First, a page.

Virginia Tech Magazine
In Retrospect -|- Winter 2007

Miles and Miles: Milestones
by Clara B. Cox M.A. '84

Other than being president, there's not much that Clarence Paul "Sally" Miles didn't do during his nearly 59 years at Virginia Tech (then VPI). In recognizing his contributions, the college named a playing field, a stadium, a professorship, and a building in his honor.

Miles, the namesake

Miles was still a Tech employee when the playing field, located in the area of today's War Memorial, and the first stadium, located behind Owens Hall, were named for him. After he retired, the board of visitors created a professorship in his honor. But he died two weeks before the dedication of Clarence P. Miles Hall, which served as housing for male athletics.

Miles Hall
Miles, the man

When Miles first arrived in Blacksburg in 1897 from his home in Hanover County, Va., to study chemistry, he found the campus so disillusioning that he later admitted, "I didn't think I would stay long." Fortunately for VPI, he changed his mind.

Miles brought with him the nickname "Salskinner," which he had personally adopted from a high school copybook, but his fellow cadets soon shortened it to Sally. The name stuck--so firmly that few people would ever recognize his given name.

As an undergraduate, Miles played on and was captain of the baseball team. As a graduate student, he played football, was team captain, and made the All-Southern first team as a tackle. Said a teammate, he was "a lanky bundle of bones, nerve, and courage."

Professor Clinton Cowgill
Clarence Paul "Sally" Miles

After earning his master's degree, he remained on campus to teach chemistry and to coach football and baseball. Miles' 1905 football team had a 9-1-0 record, which included VPI's first-ever victory over the University of Virginia. U.Va. was so incensed by the loss that it refused to play Tech again until 1923.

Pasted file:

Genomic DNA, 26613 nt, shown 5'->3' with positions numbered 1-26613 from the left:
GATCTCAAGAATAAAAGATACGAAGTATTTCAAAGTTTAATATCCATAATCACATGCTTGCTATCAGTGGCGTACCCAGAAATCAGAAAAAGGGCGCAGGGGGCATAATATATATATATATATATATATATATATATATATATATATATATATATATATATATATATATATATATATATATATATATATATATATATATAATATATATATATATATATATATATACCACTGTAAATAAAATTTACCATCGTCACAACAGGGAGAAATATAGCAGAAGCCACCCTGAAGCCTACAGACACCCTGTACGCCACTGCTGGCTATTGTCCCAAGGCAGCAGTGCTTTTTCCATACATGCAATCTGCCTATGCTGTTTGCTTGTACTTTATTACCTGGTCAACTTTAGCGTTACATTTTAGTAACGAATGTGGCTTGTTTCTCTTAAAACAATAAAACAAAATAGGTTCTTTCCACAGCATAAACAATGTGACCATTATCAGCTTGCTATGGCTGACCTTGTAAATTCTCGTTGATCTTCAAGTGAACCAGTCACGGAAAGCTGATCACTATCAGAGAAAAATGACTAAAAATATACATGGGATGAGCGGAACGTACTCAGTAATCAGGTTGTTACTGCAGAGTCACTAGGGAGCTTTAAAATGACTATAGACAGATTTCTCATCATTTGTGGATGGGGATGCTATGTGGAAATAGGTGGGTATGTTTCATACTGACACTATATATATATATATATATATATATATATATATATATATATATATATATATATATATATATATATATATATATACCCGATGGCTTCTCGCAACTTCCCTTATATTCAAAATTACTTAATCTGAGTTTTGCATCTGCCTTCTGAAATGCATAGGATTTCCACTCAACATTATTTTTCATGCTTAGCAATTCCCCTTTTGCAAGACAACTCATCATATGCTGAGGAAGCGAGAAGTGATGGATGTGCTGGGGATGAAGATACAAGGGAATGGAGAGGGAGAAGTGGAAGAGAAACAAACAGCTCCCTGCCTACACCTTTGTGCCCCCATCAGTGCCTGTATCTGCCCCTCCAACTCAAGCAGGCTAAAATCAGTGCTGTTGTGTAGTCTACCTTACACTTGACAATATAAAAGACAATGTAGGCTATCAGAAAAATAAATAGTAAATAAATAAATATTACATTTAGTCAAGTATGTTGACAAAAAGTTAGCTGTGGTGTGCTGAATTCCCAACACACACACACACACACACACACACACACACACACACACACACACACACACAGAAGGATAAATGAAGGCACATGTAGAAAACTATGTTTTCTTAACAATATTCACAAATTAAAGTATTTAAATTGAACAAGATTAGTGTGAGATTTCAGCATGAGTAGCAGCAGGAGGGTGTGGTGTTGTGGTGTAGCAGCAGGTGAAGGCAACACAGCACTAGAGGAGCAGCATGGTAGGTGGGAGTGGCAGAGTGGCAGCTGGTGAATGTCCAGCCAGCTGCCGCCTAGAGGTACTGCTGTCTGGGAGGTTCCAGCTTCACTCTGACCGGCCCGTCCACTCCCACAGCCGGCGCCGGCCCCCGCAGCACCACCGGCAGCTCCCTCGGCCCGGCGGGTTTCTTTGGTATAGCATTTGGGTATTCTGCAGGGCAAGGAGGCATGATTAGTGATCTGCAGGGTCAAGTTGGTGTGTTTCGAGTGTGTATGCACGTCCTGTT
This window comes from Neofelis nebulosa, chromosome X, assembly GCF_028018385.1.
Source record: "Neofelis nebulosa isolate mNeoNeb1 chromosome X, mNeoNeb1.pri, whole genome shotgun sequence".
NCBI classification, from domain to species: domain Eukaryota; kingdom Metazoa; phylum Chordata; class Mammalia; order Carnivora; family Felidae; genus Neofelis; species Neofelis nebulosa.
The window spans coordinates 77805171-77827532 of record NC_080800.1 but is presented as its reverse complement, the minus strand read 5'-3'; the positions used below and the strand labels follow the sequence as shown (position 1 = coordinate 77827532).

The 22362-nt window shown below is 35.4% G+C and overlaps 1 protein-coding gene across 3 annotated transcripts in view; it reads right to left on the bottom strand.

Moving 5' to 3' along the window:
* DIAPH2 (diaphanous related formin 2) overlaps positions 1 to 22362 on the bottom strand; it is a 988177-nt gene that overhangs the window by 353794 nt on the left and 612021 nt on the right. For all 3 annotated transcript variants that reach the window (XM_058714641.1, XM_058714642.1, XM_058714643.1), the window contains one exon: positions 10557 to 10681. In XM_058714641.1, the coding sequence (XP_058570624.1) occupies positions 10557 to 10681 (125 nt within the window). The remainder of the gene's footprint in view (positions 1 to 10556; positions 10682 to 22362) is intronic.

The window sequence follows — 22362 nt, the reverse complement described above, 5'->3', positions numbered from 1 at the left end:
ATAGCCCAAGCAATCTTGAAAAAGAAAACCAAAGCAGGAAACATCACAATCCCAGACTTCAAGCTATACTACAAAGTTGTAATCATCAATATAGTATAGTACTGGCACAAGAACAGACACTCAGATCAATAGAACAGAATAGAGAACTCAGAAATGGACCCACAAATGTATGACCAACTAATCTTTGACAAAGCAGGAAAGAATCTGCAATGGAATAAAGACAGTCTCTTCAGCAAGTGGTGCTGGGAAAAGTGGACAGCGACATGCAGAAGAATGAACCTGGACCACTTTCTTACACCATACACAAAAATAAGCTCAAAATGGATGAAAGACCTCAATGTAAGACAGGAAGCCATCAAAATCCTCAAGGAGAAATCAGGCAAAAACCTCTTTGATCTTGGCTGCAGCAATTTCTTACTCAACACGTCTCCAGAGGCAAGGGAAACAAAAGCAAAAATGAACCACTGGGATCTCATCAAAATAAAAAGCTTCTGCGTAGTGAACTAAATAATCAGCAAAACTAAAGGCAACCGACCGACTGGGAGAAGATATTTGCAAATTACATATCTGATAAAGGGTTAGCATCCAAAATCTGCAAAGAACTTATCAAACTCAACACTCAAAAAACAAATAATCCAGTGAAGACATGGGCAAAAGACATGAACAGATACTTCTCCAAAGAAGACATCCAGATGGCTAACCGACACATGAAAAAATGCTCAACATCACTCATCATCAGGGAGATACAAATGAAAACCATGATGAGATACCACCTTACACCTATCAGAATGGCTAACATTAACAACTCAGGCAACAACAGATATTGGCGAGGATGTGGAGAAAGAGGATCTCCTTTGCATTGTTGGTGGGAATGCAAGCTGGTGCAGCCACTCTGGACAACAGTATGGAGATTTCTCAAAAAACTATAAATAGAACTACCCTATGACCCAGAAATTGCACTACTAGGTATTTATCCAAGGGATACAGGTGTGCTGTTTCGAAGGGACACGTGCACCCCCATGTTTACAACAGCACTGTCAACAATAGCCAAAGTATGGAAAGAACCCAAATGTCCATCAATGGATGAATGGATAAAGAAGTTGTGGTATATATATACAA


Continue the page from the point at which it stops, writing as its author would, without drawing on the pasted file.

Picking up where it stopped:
Miles was the graduate manager of athletics three different times and athletic director for 15 years. Quiet and soft-spoken, he helped organize the Southern Conference, served as its president, and introduced wrestling to college sports. He also headed VPI's Athletic Association and the Virginia Inter-Collegiate Athletic Association. He failed, however, in his later efforts to get VPI into the Atlantic Coast Conference.

Outside sports, Miles taught foreign languages, had a stint as VPI's treasurer, and served as dean of the college, which was similar to a combined provost and admissions director. Hampden-Sydney College recognized his scholarly achievements by awarding him an honorary doctorate degree in literature.

His plethora of positions, numerous contributions, and popularity among alumni led to a new title: "Mr. VPI." Upon Miles' 1956 retirement, President Walter S. Newman wrote to him, "I would like to feel that I can still call on you for emergency duties or other activities in which I feel that you can, because of your long service and broad experience, be of value to us."

Sally Miles continued to support his alma mater until his death on May 2, 1966.

Miles Hall: Down the road

The building named for Miles continues to house all males, although not necessarily athletes. According to Ed Spencer, associate vice president for student affairs, the building is scheduled "for upgrades and renovation as part of a 15-year university plan."

Though he would have taken great pride in the building that bears his name, Sally Miles would have been even prouder of the transformation of his alma mater, which he predicted a year before he died: "Tech stands on the threshold of even greater distinctions . . . , using the firm foundation built by men of vision." He was one of those men.

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